Buffett firm eyes tribal project

NV Energy, part of billionaire Warren Buffett’s Berkshire Hathaway holding company, is seeking regulatory approval in Nevada to buy the second US largest solar project to be located on tribal trust lands.

Construction of the 200MW (AC) PV project on the Moapa River Indian Reservation northeast of Las Vegas would begin after expected fourth quarter approval by the Public Utilities Commission of Nevada of the proposed purchase, and completion of final contracts.

Moapa Band of Paiutes acting chairman Greg Anderson tells Recharge the tribe hopes to have the project in fully commercial operation in 2016. It will be sited on land leased by the tribe which has about 400 members on the reservation.

RES Americas will develop and construct the project, which the federal government greenlighted last month.

The future acquisition is part of a comprehensive power generation plan for southern Nevada that NV Energy filed with the commission. It implements the goals of landmark Senate Bill 123 passed a year ago by the state legislature which mandates a shift from coal-fired electricity and investment by utilities to renewable energy and natural gas.

Signed into law by Governor Brian Sandoval, it directs NV Energy to remove 800MW of coal-fired power generation from its portfolio. It also requires 350MW of renewable energy development.

To partly meet the mandate, NV Energy this year plans to retire its Reid Gardner coal-fired units 1, 2 and 3 adjacent to the Moapa reservation – a total 342MW - and the 270MW unit 4 in 2017. The first three units came online in the 1960s and 1970s.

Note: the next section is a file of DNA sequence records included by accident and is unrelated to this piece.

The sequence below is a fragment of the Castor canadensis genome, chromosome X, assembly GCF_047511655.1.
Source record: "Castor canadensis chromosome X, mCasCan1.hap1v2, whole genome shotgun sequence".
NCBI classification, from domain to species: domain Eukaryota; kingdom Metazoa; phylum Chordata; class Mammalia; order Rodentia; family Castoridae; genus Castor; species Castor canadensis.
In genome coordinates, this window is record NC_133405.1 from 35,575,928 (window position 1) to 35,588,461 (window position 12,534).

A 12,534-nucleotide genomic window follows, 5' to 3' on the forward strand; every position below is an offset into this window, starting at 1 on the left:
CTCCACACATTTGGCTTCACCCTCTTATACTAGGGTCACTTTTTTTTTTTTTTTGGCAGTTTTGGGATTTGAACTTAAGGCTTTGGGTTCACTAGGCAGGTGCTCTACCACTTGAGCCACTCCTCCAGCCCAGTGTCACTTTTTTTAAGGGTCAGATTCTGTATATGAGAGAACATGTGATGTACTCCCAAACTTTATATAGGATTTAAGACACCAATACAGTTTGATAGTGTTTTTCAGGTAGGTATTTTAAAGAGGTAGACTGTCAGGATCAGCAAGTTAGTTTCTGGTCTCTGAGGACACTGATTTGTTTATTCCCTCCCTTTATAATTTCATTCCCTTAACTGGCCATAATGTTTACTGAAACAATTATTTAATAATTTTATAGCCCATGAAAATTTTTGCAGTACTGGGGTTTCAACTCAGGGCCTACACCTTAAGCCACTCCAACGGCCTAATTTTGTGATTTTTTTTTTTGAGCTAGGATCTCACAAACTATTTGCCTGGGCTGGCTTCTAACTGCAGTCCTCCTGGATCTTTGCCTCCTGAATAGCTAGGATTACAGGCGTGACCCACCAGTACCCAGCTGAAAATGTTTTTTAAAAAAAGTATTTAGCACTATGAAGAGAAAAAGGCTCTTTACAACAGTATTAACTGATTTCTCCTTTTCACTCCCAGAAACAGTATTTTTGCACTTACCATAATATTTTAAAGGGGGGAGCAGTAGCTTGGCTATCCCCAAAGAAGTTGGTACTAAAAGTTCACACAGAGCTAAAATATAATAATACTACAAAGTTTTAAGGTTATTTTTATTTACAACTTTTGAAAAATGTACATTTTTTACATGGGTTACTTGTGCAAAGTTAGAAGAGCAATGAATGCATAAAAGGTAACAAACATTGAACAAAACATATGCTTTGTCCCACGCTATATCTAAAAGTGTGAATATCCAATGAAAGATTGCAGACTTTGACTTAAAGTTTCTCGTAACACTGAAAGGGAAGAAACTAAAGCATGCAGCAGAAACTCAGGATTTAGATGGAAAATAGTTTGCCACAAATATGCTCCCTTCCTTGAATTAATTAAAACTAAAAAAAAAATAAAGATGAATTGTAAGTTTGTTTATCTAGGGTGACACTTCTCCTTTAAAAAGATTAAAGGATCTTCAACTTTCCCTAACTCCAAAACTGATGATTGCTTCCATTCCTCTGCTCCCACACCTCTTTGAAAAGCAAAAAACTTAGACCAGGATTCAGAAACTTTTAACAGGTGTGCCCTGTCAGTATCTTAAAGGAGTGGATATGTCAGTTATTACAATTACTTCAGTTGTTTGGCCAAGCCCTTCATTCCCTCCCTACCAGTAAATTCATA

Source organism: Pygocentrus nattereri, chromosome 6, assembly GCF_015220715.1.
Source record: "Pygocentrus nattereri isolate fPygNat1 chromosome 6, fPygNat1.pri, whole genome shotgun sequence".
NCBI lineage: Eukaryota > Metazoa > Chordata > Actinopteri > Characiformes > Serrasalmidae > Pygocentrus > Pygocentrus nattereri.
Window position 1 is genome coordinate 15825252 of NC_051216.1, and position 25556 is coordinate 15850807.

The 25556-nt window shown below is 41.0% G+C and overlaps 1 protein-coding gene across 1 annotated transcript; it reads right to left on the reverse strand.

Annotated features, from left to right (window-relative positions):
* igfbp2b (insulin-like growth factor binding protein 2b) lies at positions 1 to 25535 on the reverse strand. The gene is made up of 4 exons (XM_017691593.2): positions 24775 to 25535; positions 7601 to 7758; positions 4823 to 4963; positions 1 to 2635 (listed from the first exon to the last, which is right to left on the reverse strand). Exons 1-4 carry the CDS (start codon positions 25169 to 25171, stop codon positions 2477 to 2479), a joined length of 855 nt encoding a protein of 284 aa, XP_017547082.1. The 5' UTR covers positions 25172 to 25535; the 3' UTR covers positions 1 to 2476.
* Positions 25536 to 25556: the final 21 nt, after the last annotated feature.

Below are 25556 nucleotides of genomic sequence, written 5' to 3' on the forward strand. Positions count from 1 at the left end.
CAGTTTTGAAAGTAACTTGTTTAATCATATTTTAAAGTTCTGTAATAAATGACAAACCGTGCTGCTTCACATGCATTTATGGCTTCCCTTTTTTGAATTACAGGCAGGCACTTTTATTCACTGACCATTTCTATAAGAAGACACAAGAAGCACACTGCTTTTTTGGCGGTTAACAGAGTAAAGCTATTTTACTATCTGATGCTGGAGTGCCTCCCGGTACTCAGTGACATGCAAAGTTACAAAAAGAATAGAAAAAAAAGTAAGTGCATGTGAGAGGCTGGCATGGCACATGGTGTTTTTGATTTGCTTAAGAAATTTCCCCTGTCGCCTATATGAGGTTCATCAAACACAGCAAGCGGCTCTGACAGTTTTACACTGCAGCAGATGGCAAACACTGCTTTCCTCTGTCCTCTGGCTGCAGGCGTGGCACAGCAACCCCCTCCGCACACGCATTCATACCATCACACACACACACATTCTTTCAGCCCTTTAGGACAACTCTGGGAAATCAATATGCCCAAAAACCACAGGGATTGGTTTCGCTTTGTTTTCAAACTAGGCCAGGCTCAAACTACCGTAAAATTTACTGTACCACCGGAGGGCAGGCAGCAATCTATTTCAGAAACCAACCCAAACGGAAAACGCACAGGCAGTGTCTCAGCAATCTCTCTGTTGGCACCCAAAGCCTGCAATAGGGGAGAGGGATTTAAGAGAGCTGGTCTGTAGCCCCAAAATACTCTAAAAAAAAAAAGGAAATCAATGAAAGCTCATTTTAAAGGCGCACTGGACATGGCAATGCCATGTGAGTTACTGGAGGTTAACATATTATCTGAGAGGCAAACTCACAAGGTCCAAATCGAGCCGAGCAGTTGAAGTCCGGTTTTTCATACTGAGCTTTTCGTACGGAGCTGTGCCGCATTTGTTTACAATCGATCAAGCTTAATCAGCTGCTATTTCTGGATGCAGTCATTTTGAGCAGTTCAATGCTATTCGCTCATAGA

“This resource plan is very cost competitive and will move NV Energy toward a more balanced and less carbon intense power generation portfolio while creating significant economic benefits for Nevada,” says Paul Caudill, NV Energy president, who formerly headed Berkshire Hathaway Energy’s solar unit.

Berkshire’s MidAmerican Energy Holdings Company (MEHC) last December acquired NV Energy for $5.6bn. MHEC chief executive Greg Abel, who proposed the deal to Buffett, believes Berkshire can use its expertise and checkbook to help develop Nevada’s vast solar potential.

He quickly named Caudill to the top spot at the utility who, in turn, brought in Stacey Kusters as the new vice president of renewable energy and origination. She was formerly an executive at PacifiCorp, a utility holding company owned by Berkshire Hathaway Energy.

MEHC in April changed its name to Berkshire Hathaway Energy. The parent company owns 89.8% of Berkshire Hathaway Energy, which is investing $13bn in renewables and is the country’s second largest

NV Energy also wants approval to acquire a 15MW (AC) PV array to be built at Nellis Air Force base outside Las Vegas.

As part of its plant, the utility is seeking permission to begin permitting up to 4,000 acres of land adjacent to its Harry Allen Generating Station north of Las Vegas for solar development.  It wants to issue competitive solicitations for three separate 100MW renewable energy proposals, one each in 2014, 2015 and 2016.

The tribe is also leasing land on their reservation for the 250MW (AC) Moapa Southern Paiute project that First Solar acquired last year from Barclays Capital-backed developer K Road. Construction has begun and is scheduled for 2015 completion, according to the tribe’s Anderson.